Meet ArtCubed, the Company Trying to Merge Art Fairs, Music Festivals, and Fine Dining
At ArtCubed’s inaugural event you can walk away with a painting, plate, or chandelier designed by Greg Ito.
Presented by ArtCubed
With its aloof crowds, inhospitable rooms, and hard-to-understand objects, the art world can feel uninviting at times.
ArtCubed is aiming to change that. The new Los Angeles-based production company aims to create site-specific experiences that bring together contemporary art with other creative industries.
The first of those industries is food. For its inaugural outing, ArtCubed will launch ARTXFOOD, an immersive pop-up experience that combines contemporary art and contemporary cuisine. Located at Goya Studios, a 22,000-square-foot production studio and event space in Hollywood, the event will offer an intimate night of art and food to 56 people twice a night for six nights a week from May 11th to June 3rd—all within the confines of space in the shape of a custom-designed cuboid events space.
Why the cube?
“The art world was built on the theory of the white cube,” says Ariel Gordon, the founder and CEO of ArtCubed. “As a theory it’s fascinating, but in practice it has fostered a massive amount of elitism. It’s hard to penetrate, it’s inherently passive, and it requires you to walk the walk and talk the talk to have a place there. Our company’s name and logo are both an homage to the origins of that system and a refutation of it. In our logo, one of the walls of the cube is totally transparent; you’re meant to be able to see through it and enter it.”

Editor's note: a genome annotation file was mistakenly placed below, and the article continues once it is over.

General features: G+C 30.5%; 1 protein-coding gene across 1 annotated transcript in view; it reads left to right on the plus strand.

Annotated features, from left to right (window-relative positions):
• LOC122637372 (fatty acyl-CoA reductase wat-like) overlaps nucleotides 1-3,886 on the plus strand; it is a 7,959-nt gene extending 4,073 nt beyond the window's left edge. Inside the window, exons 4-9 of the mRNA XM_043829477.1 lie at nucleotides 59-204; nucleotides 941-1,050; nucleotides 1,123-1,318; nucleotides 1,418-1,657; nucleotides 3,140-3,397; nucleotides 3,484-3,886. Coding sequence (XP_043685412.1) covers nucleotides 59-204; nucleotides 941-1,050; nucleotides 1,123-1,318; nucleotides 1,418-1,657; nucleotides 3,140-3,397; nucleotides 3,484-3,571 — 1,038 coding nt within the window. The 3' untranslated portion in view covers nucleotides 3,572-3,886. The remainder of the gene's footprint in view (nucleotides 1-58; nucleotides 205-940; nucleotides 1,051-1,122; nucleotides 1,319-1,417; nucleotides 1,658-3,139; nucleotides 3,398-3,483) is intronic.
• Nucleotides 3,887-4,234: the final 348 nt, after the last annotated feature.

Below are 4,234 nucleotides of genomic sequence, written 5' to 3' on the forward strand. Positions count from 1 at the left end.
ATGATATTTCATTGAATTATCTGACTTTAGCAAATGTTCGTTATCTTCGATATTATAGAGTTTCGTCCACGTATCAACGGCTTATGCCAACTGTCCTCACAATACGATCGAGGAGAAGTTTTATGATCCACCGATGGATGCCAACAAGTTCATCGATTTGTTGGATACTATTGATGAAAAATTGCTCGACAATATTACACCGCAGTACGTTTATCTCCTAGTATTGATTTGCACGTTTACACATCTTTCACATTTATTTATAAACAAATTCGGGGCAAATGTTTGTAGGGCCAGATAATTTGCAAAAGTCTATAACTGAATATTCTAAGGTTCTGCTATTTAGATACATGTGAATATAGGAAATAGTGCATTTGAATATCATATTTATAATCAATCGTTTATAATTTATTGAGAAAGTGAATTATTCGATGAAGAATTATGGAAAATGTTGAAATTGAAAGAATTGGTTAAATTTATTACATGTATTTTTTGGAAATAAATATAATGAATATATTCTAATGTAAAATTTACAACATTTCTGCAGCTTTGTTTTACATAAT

The company has partnered with Los Angeles-based artist Greg Ito, who was given the reigns to design the all-important cube onsite and literally everything inside it. Ito has created 40-plus new paintings and sculptures that will serve as the décor of the dining room, as well as dozens of more utilitarian items that will complete the experience. Everything, from the chandeliers and chairs to the larger-than-life candle sticks, will be for sale. The majority of profits will go back to the artist.
Richard Blais, a renowned chef and restaurateur who first made his name on Top Chef, has developed a four-course menu inspired by Ito’s installation. Specifically, the chef identified visual symbols in the artists’ work, and created meals based on them. He will also pair specific wines with each art-inspired dish.
“The act of dining together, of breaking bread with another person, is incredibly intimate,” says Gordon. “The dialogues and relationships that are developed around the act of eating—that’s how communities are born. As an event, it’s an accessible concept. We’re aiming to bring the contemporary art world out of the ivory tower and make it feel approachable and inclusive. We want everyone to have a seat at the table.”
Tickets for the event are $189 for communal and private dining experiences. An “ArtCubed Plus” option is also offered at $235, and comes with perks from sponsors, a special beverage package, a small work by Ito, and a behind-the-scenes tour of the experience.
LA will be the home to additional ArtCubed events in the future. ARTXMUSIC, ARTXFILM, and ARTXAFTER DARK (an event exploring the intersection of art and night life) are already in the works for the City of Angels. After that, the company plans to bring its events to New York, Chicago, London, and Berlin.
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